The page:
Thermal Transfer ‘Melt Mat’ Clears Snow From Paths And Driveways
Known as the Melt Mat, it consists of a thin sheet of aluminium spray-coated with an ultra-flat black paint.
When draped over a snowbank, the Melt Mat absorbs energy from the sun’s rays at an accelerated rate, transferring the heat directly onto the highly-reflective snow.
According to the study, which is published in the journal Langmuir, snowbanks can melt three times faster when a thermally absorptive blanket is placed on top.
“Generally, snow reflects about three-quarters of the sun’s radiation back into the air, so it’s actually really hard for the sun to melt a snowbank,” said Jonathan Boreyko, an assistant professor of biomedical engineering and mechanics and the team’s faculty advisor.
“Even if temperatures are above freezing and the sun is out, the snow’s surface just bounces most of the heat right off. That’s the fundamental problem we’re trying to address here.”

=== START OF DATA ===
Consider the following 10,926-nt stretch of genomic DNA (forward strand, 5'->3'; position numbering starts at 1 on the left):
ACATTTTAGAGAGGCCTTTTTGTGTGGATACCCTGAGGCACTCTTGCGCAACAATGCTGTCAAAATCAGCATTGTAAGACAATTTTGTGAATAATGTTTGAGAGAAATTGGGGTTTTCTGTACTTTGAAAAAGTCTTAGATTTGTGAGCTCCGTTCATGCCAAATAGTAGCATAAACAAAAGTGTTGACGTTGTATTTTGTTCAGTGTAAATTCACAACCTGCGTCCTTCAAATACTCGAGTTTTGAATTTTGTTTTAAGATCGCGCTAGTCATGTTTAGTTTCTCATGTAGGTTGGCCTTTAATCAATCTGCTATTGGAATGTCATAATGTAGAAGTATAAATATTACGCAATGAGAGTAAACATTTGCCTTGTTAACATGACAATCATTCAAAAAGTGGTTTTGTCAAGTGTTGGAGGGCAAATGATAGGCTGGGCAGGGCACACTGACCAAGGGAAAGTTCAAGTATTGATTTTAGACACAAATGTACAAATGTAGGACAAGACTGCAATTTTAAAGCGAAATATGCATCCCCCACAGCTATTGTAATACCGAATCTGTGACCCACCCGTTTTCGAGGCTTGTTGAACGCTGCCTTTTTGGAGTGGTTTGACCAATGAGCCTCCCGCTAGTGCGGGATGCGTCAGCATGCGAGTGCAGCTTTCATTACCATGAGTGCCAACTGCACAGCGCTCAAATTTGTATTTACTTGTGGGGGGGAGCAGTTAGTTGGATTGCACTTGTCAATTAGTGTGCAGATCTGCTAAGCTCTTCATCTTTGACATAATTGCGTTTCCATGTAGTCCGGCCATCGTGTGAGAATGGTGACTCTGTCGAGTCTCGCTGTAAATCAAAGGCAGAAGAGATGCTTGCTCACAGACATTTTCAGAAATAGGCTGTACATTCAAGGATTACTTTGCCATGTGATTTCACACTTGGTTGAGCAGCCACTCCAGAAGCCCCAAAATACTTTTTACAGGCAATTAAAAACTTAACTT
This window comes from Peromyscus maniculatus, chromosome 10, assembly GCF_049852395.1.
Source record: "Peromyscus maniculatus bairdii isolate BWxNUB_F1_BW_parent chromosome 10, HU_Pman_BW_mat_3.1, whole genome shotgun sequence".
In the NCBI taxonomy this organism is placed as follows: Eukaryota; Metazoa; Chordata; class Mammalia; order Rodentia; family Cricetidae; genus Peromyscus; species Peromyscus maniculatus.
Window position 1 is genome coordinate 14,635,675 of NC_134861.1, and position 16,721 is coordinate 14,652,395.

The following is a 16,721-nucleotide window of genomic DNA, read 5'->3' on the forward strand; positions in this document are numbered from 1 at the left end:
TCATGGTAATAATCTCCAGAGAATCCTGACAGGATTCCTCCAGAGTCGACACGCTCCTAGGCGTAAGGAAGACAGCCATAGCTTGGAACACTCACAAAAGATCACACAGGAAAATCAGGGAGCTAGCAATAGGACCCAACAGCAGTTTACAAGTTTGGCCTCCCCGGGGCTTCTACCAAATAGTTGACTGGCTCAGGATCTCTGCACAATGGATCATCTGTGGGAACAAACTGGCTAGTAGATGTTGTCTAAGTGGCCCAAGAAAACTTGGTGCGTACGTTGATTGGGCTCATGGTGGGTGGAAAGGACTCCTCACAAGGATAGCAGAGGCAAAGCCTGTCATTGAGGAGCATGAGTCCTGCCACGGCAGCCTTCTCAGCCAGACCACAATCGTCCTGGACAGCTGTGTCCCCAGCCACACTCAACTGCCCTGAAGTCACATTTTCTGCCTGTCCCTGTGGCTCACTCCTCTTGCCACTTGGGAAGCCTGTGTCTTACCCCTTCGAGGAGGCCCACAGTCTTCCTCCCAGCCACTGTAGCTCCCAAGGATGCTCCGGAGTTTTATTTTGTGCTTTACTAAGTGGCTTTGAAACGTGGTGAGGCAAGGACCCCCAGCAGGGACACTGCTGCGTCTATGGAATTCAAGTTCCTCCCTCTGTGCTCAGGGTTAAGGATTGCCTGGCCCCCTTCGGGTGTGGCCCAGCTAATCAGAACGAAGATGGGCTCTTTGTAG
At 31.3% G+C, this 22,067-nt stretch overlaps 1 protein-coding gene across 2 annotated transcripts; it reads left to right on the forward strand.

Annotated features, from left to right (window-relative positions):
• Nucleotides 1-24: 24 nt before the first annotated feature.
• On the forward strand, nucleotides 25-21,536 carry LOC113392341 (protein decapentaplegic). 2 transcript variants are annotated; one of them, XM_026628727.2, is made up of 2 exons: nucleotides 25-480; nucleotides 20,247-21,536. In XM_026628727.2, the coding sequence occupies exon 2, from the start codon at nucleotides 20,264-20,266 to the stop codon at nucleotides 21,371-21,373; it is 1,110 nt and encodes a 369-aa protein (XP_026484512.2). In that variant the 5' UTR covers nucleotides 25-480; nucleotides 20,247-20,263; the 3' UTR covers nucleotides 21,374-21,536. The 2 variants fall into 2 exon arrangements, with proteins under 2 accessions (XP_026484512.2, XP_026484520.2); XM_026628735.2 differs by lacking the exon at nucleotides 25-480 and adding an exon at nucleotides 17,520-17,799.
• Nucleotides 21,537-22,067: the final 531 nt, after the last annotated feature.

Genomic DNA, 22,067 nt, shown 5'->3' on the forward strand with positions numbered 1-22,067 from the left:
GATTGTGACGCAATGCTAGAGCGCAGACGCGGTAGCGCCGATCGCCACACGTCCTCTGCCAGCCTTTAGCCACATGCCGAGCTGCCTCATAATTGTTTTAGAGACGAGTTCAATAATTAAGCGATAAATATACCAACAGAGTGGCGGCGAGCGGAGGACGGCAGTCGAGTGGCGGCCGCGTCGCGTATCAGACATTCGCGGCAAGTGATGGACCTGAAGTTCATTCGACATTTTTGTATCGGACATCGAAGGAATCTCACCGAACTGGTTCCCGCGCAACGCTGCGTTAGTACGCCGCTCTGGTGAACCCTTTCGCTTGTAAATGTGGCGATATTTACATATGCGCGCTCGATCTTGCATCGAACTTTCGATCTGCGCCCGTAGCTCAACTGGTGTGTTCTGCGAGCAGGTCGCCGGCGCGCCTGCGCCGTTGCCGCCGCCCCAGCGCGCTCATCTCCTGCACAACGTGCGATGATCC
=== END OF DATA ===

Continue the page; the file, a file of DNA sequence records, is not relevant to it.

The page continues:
Some cities in the US spend up to $125m each year clearing snow from roads and public spaces, using a combination of vehicles and gas-powered heaters.
In 2016, Boreyko pitched the idea for a thermal absorptive blanket, something that would not only absorb the sun’s heat but could also conduct that heat across the blanket’s surface to accelerate melting times.
The students then spent a year designing and experimenting with different materials, finally settling on the Melt Mat’s configuration.
Having obtained a provisional patent, the Virginia Tech team now hopes to licence the technology to an established company and work towards a full patent.
“The idea for a thermal absorptive blanket is novel, but also very practical,” said Boreyko.
“For novelty’s sake, the team really needed to go for a journal publication. For practicality’s sake, we went for a patent. They ended up getting both.”
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